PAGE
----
Players take turns building a shared "computer program" using code cards that pass a scoring token among them in different ways. Players also have event cards that can help yourself or hurt opponents. Every round new code cards get added to the existing program, then it is run, scoring points accordingly. The player to first reach a certain number of points wins the game. (3 players = 12 points, 4 players = 9 points, 5 players = 7 points, 6 players = 6 points)

The theme this is built on is that of players taking on the personae of computer programmers (hackers, really) battling each other over a network.
And the following to Mayfair:
• Topic nature of the game (ie, a game about ....) Computers, Programming, Hackers, and the Internet

• Who is the expected market for the game (family members between ?-? or males between the ages of ?-?) Technology-oriented males over the age of 12

• How does your game fit into the style of games which Mayfair currently produces?
It best fits because its theme is one that you haven't addressed in your line of games. Just about every game you make seems to take place in or prior to the Industrial Age. This game's theme appeals to a different segment of the population. In addition, like most of your games, every player's move affects the utility of all of his opponent's cards, so current Mayfair players would appreciate the interaction of the gameplay.

• What is the most interesting facet of the game which could be used in an interesting Marketing approach?
The most interesting facet from a marketing standpoint is the theme, which is relatively unexplored in the current American game market which seems to be oversaturated with fantasy and midieval games. The mechanics of the game also lends itself to being able to learn to play on a computer, making it easier to attract people who don't necessarily go to gaming conventions but still enjoy playing games.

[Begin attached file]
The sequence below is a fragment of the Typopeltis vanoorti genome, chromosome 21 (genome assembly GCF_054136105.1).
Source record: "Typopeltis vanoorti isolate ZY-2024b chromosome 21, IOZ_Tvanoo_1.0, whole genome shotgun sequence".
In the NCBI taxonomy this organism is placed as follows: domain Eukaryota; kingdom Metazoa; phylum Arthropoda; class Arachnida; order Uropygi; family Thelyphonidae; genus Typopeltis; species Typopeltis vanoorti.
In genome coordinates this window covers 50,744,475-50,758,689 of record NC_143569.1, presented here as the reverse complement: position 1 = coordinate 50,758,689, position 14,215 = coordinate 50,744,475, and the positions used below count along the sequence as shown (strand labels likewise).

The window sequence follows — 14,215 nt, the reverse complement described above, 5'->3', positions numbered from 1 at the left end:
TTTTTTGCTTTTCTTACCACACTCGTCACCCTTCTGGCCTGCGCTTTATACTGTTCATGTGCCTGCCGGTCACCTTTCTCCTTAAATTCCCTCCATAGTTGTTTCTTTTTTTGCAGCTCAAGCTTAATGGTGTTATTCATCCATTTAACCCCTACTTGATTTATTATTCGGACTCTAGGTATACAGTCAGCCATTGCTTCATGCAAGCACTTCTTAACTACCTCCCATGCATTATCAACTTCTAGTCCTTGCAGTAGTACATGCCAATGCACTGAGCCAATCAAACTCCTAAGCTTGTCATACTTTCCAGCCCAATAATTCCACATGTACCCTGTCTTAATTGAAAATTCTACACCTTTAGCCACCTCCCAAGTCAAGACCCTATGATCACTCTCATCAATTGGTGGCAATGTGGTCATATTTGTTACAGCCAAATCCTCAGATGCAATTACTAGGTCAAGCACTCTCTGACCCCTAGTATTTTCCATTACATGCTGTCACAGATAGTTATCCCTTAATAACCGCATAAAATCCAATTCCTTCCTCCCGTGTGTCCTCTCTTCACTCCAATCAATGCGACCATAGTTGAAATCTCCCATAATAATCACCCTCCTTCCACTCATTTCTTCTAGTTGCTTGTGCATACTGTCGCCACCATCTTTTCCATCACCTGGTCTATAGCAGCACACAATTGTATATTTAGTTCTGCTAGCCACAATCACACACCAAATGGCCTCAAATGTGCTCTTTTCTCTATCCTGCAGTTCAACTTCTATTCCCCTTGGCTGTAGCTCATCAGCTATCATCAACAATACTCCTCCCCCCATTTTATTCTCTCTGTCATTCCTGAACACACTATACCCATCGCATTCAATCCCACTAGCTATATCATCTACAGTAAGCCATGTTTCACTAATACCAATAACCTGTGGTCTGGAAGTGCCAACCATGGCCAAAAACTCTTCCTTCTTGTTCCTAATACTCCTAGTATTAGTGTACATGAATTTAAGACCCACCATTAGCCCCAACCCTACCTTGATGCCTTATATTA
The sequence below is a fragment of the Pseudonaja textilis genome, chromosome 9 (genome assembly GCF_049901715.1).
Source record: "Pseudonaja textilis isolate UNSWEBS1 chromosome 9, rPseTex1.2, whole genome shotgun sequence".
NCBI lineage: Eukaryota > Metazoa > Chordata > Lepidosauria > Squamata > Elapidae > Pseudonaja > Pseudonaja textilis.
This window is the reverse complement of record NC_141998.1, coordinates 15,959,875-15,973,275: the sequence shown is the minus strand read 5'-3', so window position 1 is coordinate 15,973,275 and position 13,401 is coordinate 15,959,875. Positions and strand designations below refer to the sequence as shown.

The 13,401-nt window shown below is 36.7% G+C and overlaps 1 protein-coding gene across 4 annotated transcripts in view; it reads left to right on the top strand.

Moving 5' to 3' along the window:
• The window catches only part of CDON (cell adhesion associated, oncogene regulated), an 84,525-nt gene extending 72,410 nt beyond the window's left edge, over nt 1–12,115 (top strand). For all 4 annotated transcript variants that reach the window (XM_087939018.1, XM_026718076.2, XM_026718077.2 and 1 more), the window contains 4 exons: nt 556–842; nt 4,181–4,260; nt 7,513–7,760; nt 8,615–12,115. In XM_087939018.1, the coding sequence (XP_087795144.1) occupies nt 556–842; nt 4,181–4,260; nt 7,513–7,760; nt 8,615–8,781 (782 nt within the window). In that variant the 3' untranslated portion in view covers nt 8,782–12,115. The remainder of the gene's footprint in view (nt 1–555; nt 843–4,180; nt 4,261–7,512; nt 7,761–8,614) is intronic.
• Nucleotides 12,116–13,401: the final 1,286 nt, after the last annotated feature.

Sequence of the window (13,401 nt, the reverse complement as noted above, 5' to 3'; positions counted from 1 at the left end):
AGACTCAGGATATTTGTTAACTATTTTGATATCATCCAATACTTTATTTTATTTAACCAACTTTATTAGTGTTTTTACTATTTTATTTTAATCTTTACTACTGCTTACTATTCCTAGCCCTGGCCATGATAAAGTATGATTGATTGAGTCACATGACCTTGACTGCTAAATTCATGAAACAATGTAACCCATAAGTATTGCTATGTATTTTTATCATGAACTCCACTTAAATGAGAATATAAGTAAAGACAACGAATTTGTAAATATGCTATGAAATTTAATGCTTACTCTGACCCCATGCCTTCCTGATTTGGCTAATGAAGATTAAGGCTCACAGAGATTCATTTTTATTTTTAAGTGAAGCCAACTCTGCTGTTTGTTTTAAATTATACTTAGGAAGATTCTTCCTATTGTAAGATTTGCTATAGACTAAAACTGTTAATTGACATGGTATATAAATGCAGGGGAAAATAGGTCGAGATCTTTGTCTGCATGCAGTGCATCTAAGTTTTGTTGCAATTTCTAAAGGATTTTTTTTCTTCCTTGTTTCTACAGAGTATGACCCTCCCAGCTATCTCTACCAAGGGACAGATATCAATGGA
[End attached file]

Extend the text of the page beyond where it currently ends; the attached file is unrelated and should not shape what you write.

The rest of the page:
• Is there any similar game to your game? Which ones?
Programmer's Nightmare (http://boardgamegeek.com/game/3564)
Like my game, has players building a program, but that is really where the similarity ends. The mechanics of how it plays out are vastly different.
Input/Output Game (http://boardgamegeek.com/game/13312)
The game description makes it sound like it is about constructing a program, however, I cannot find a detailed gameplay description of this game.

• Has the game been published before?
No.

• What other games have you published?
I was a designer on the upcoming expansions for "Star Trek CCG Second Edition" titled "To Boldly Go" and "Captain's Log". TBG is planned to release around the end of August 2005. The lead designer is Mike Girard (mike.girard@decipher.com).

I would be happy to answer any further questions you might have. Thank you for your time.
What responses did I get? Tune in same bat time, same bat channel!

3 comments:

  1. Mike Vroom4:04 PM

    Interesting how differently the two companies wanted their submissions. Well, here's to hoping. Programmers is excellent, and I'm hoping it is published by one of them soon.

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  2. This all occurred a long time ago. I doubt that either of these companies will eventually be the one (knock on wood) to publish Programmer.

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  3. Mike Vroom1:08 AM

    Ah. My mistake. Still, pardon my optimism, but I feel Programmers has excellent publishing potential.